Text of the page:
France full of doom and gloom over future: poll

19th June 2006, Comments 0 comments

LONDON, June 19, 2006 (AFP) - The French are highly pessimistic about their country's future, with 85 percent finding their nation headed in the wrong direction, a survey of five European countries published here Monday showed.

LONDON, June 19, 2006 (AFP) - The French are highly pessimistic about their country's future, with 85 percent finding their nation headed in the wrong direction, a survey of five European countries published here Monday showed.

The poll in the Financial Times newspaper, spanning 5,000 people across Britain, France, Germany, Italy and Spain, found that Spaniards were the most optimistic, with 44 percent believing their country was on the right track as opposed to 45 percent thinking the opposite.

The FT business daily put their confidence down to a buoyant property market and strong economic growth.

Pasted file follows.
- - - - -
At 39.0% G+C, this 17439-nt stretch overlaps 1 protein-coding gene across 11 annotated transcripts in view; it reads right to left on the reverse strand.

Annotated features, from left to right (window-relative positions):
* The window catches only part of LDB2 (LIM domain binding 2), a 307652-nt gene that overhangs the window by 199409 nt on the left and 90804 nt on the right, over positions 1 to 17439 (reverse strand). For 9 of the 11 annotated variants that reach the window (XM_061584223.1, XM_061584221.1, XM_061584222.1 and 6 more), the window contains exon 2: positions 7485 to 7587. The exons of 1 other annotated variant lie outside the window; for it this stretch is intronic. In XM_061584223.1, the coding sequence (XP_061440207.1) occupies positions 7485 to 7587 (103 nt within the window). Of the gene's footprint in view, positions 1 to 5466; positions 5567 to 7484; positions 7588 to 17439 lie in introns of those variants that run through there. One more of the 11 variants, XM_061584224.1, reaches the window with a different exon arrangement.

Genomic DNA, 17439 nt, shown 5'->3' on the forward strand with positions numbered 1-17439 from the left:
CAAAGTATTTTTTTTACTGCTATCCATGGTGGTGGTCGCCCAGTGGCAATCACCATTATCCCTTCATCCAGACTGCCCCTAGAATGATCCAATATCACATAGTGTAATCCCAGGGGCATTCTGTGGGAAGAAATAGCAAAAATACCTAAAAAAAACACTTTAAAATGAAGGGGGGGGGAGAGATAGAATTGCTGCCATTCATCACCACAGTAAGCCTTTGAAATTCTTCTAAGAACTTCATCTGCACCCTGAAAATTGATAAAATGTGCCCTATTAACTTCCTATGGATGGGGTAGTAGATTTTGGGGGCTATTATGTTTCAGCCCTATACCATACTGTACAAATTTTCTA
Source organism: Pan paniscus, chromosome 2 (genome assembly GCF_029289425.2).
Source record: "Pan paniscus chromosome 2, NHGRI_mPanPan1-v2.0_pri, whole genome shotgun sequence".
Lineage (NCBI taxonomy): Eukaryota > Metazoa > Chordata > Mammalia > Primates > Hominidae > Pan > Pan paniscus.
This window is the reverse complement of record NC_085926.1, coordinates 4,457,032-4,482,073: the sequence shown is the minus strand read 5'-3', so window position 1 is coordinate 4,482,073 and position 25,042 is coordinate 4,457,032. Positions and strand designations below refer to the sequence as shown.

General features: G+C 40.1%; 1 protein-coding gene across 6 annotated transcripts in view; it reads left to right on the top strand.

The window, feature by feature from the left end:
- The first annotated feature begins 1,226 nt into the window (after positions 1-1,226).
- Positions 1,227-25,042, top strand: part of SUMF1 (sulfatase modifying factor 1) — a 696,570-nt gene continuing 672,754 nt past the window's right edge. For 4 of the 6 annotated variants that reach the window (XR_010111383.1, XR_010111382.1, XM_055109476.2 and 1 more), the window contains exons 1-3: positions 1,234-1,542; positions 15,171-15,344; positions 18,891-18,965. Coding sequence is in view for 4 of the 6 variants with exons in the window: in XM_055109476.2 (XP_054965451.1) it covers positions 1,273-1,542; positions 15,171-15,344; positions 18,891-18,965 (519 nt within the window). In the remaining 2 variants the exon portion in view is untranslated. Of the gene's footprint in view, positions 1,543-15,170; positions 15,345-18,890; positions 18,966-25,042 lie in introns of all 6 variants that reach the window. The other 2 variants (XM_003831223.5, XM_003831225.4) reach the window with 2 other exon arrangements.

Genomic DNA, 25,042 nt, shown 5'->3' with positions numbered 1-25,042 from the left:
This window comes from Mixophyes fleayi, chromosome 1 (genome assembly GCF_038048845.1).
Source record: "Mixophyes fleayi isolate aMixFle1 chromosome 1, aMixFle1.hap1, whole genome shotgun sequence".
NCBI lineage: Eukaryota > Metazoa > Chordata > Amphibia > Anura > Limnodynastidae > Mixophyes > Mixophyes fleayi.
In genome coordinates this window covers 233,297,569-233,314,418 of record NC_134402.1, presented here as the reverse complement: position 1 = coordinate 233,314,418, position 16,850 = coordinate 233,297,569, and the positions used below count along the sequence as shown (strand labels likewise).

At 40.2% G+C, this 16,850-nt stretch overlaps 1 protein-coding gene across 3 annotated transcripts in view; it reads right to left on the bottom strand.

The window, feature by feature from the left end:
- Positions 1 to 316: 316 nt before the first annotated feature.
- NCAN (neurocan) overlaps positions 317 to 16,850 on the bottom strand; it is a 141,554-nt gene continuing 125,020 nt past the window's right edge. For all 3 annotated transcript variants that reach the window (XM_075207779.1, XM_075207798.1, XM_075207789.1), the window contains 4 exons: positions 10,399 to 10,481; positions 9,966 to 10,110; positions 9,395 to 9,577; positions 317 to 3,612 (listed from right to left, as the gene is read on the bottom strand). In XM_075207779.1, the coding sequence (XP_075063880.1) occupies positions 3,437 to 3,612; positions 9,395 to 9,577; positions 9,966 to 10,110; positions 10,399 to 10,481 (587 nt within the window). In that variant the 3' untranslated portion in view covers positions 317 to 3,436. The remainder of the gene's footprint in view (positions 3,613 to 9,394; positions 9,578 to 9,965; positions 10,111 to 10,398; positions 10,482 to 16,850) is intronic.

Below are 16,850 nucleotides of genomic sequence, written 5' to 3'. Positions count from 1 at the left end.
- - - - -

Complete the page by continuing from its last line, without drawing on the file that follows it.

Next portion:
Just nine percent of French respondents thought the country was moving in the right direction as it enters the final months of Jacques Chirac's 12-year presidency, ahead of elections in April.

Britons were nearly as glum, with only 21 percent saying things were on the right track and 66 percent finding the country headed down the wrong path, followed by the Germans and the Italians.

Europeans feel that the United States poses the biggest threat to global safety — more so than Iran, China, Iraq, Russia and North Korea — the poll showed.

The survey found that in Italy, France and Britain, more people favoured than opposed the construction of new nuclear power stations.

The FT said the results should provide some relief for British Prime Minister Tony Blair, who is undertaking a major energy policy review and supports a new generation of nuclear power plants.

Across the five countries, 44 percent were in favour while 43 percent were opposed.

The survey also found that Europeans thought it was too easy for foreign companies to take over businesses in their countries.

Concern over foreign predators was highest in Britain (68 percent), followed by Germany (57 percent), France (52 percent) and Italy (50 percent).

Harris Interactive interviewed 5,000 adults across the five countries between June 6 and 9.

Copyright AFP

Subject: French news

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